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Chapter 1
Linear Equations and Matrices
Section 1.1, p. 8
2.
x
=1,
y
=2,
z
=
−
2.
4. No solution.
6.
x
=13+10
z
,
y
=
−
8
−
8
z
,
z
= any real number
.
8. No solution.
10.
x
y
=
−
1.
12. No solution.
14.
x
=
−
1,
y
z
=
−
2.
16. (c) Yes. (d) Yes.
18.
x
y
z
=0.
20. There is no such value of
r
.
22. Zero, inﬁnitely many, zero.
24. 1.5 tons of regular and 2.5 tons of special plastic.
26. 20 tons of 2minute developer and a total of 40 tons of 6minute and 9minute developer.
28. $7000, $14,000, $3000.
T.1. The same numbers
s
j
satisfy the system when the
p
th equation is written in place of the
q
th equation
and vice versa.
T.2. If
s
1
,s
2
,...,s
n
is a solution to (2), then the
i
th equation of (2) is satisﬁed:
a
i
1
s
1
+
a
i
2
s
2
+
···
+
a
in
s
n
=
b
i
. Then for any
r
±
=0,
ra
i
1
s
1
+
i
2
s
2
+
+
in
s
n
=
rb
i
. Hence
s
1
2
n
is a solution to the
new system. Conversely, for any solution
s
±
1
±
2
±
n
to the new system,
i
1
s
±
1
+
+
in
s
±
n
=
i
,
and dividing both sides by nonzero
r
we see that
s
±
1
±
n
must be a solution to the original linear
system.
T.3. If
s
1
2
n
is a solution to (2), then the
p
th and
q
th equations are satisﬁed:
a
p
1
s
1
+
a
pn
=
b
p
a
q
1
s
1
+
a
qn
=
b
q
.
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Chapter 1
Thus, for any real number
r
,
(
a
p
1
+
ra
q
1
)
s
1
+
···
+(
a
pn
+
qn
)
s
n
=
b
p
+
rb
q
and so
s
1
,...,s
n
is a solution to the new system. Conversely, any solution to the new system is also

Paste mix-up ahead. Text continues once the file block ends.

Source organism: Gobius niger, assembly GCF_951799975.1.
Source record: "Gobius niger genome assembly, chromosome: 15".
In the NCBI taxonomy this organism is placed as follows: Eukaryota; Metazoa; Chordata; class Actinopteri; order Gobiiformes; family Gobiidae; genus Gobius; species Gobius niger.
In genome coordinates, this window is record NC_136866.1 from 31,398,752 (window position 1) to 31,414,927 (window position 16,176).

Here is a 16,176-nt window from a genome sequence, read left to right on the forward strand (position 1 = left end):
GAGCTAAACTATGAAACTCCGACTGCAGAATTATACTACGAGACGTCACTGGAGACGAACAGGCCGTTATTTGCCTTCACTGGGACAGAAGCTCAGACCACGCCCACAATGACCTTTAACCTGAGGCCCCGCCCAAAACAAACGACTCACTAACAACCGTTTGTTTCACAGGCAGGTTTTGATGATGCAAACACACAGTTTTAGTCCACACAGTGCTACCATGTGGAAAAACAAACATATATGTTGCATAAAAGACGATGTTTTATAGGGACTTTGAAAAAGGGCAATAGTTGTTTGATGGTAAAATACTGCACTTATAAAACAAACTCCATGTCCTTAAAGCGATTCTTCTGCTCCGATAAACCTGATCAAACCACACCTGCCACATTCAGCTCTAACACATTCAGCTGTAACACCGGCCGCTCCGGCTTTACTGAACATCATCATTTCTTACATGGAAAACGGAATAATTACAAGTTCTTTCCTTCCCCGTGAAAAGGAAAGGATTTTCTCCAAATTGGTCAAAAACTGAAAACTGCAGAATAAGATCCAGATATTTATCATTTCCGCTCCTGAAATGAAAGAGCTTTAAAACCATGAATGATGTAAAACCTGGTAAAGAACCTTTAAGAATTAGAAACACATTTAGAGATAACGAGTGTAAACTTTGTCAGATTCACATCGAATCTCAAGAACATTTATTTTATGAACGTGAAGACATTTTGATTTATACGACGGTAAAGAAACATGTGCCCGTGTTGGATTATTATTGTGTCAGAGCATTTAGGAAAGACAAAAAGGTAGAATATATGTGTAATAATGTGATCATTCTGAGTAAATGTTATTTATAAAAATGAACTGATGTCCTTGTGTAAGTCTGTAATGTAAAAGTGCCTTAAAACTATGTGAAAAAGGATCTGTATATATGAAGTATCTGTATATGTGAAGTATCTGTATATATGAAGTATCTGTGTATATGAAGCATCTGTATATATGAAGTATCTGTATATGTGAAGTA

a solution to the original system (2).
T.4. Yes;
x
=0,
y
= 0 is a solution for any values of
a
,
b
,
c
, and
d
.
Section 1.2, p. 19
2.
a
=3,
b
=1,
c
=8,
d
=
−
2.
4. (a)
C
+
E
=
E
+
C
=
⎡
⎣
5
−
58
429
534
⎤
⎦
.
(b) Impossible.
(c)
±
7
−
7
01
²
.
(d)
⎡
⎣
−
93
−
9
−
12
−
3
−
15
−
6
−
3
−
9
⎤
⎦
.
(e)
⎡
⎣
0
−
9
8
−
1
−
2
−
5
−
43
⎤
⎦
.
(f) Impossible.
6. (a)
A
T
=
⎡
⎣
12
21
34
⎤
⎦
,(
A
T
)
T
=
±
123
214
²
.
(b)
⎡
⎣
545
−
523
894
⎤
⎦
.
(c)
±
−
61
0
11
17
²
.
(d)
±
0
−
4
40
²
.
(e)
⎡
⎣
63
91
0
⎤
⎦
.(
f
)
±
17
2
−
16
6
²
.
8. Yes: 2
±
10
²
+1
±
00
²
=
±
30
02
²
.
10.
⎡
⎣
λ
−
1
−
2
−
3
−
6
λ
+2
−
3
−
5
−
2
λ
−
4
⎤
⎦
.
12. (a)
±
11
²
.
(b)
±
²
.
(c)
±
²
.
(d)
±
²
.
(e)
±
²
.
14.
v
=
³
0000
´
.
T.1. Let
A
and
B
each be diagonal
n
×
n
matrices. Let
C
=
A
+
B
,
c
ij
=
a
ij
+
b
ij
.F
o
r
i
±
=
j
,
a
ij
and
b
ij
are each 0, so
c
ij
=0
.Thus
C
is diagonal. If
D
=
A
−
B
,
d
ij
=
a
ij
−
b
ij
, then
d
ij
= 0. Therefore
D
is diagonal.
T.2. Following the notation in the solution of T.1 above, let
A
and
B
be scalar matrices, so that
a
ij
and
b
ij
= 0 for
i
±
=
j
, and
a
ii
=
a
,
b
ii
=
b
.I
f
C
=
A
+
B
and
D
=
A
−
B
, then by Exercise T.1,
C
and
D
are diagonal matrices. Moreover,
c
ii
=
a
ii
+
b
ii
=
a
+
b
and
d
ii
=
a
ii
−
b
ii
=
a
−
b
,so
C
and
D
are scalar matrices.
T.3. (a)
⎡
⎣
0
b
−
cc
−
e
c
−
b
e
−
c
⎤
⎦
.
(b)
⎡
⎣
2
ac
+
be
+
c
b
+
c
2
d
2
e
c
+
e
2
e
2
f
⎤
⎦
.
(c) Same as (b).
T.4. Let
A
=
³
a
ij
´
and
C
=
³
c
ij
´
c
ij
=
ka
ij
f
ij
= 0, then either
k
=0or
a
ij
= 0 for all
i
,
j
.
T.5. (a) Let
A
=
³
a
ij
´
and
B
=
³
b
ij
´
be upper triangular matrices, and let
C
=
A
+
B
. Then for
i>j
,
c
ij
=
a
ij
+
b
ij
= 0 + 0 = 0, and thus
C
is upper triangular. Similarly, if
D
=
A
−
B
, then for
,
d
ij
=
a
ij
−
b
ij
−
0 = 0, so
D
is upper triangular.
Section 1.2
3
(b) Proof is similar to that for (a).
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This note was uploaded on 06/25/2008 for the course MATH 22a taught by Professor Chuchel during the Spring '08 term at UC Davis.
 Spring '08
 chuchel
 Linear Equations, Equations, Matrices

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